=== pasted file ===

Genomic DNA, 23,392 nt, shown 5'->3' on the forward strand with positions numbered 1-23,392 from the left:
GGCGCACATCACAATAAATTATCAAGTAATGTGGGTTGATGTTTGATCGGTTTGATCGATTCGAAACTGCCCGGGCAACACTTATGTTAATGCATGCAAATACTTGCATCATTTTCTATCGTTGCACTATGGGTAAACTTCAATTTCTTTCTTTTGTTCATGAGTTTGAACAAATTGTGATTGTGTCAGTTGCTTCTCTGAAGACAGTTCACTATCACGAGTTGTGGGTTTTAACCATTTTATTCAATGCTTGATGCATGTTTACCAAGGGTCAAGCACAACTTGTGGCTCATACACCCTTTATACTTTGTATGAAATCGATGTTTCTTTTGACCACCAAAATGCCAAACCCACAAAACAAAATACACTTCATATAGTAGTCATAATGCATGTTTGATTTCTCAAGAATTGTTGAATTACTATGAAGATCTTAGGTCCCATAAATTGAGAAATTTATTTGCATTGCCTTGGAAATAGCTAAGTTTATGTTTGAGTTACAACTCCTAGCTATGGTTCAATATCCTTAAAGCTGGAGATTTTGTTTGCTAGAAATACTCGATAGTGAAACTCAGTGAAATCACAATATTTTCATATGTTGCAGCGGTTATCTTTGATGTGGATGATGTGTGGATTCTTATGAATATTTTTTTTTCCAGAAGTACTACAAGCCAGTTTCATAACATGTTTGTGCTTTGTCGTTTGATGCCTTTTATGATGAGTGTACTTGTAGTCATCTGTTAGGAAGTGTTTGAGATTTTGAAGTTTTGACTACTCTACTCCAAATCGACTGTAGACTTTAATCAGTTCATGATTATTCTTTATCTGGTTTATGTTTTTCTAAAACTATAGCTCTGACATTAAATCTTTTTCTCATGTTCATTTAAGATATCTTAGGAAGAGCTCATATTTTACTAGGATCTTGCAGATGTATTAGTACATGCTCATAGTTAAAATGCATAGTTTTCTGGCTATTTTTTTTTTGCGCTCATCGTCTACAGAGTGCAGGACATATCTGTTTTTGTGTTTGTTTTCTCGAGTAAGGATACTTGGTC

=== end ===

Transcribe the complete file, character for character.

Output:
Genomic DNA, 23,392 nt, shown 5'->3' on the forward strand with positions numbered 1-23,392 from the left:
GGCGCACATCACAATAAATTATCAAGTAATGTGGGTTGATGTTTGATCGGTTTGATCGATTCGAAACTGCCCGGGCAACACTTATGTTAATGCATGCAAATACTTGCATCATTTTCTATCGTTGCACTATGGGTAAACTTCAATTTCTTTCTTTTGTTCATGAGTTTGAACAAATTGTGATTGTGTCAGTTGCTTCTCTGAAGACAGTTCACTATCACGAGTTGTGGGTTTTAACCATTTTATTCAATGCTTGATGCATGTTTACCAAGGGTCAAGCACAACTTGTGGCTCATACACCCTTTATACTTTGTATGAAATCGATGTTTCTTTTGACCACCAAAATGCCAAACCCACAAAACAAAATACACTTCATATAGTAGTCATAATGCATGTTTGATTTCTCAAGAATTGTTGAATTACTATGAAGATCTTAGGTCCCATAAATTGAGAAATTTATTTGCATTGCCTTGGAAATAGCTAAGTTTATGTTTGAGTTACAACTCCTAGCTATGGTTCAATATCCTTAAAGCTGGAGATTTTGTTTGCTAGAAATACTCGATAGTGAAACTCAGTGAAATCACAATATTTTCATATGTTGCAGCGGTTATCTTTGATGTGGATGATGTGTGGATTCTTATGAATATTTTTTTTTCCAGAAGTACTACAAGCCAGTTTCATAACATGTTTGTGCTTTGTCGTTTGATGCCTTTTATGATGAGTGTACTTGTAGTCATCTGTTAGGAAGTGTTTGAGATTTTGAAGTTTTGACTACTCTACTCCAAATCGACTGTAGACTTTAATCAGTTCATGATTATTCTTTATCTGGTTTATGTTTTTCTAAAACTATAGCTCTGACATTAAATCTTTTTCTCATGTTCATTTAAGATATCTTAGGAAGAGCTCATATTTTACTAGGATCTTGCAGATGTATTAGTACATGCTCATAGTTAAAATGCATAGTTTTCTGGCTATTTTTTTTTTGCGCTCATCGTCTACAGAGTGCAGGACATATCTGTTTTTGTGTTTGTTTTCTCGAGTAAGGATACTTGGTC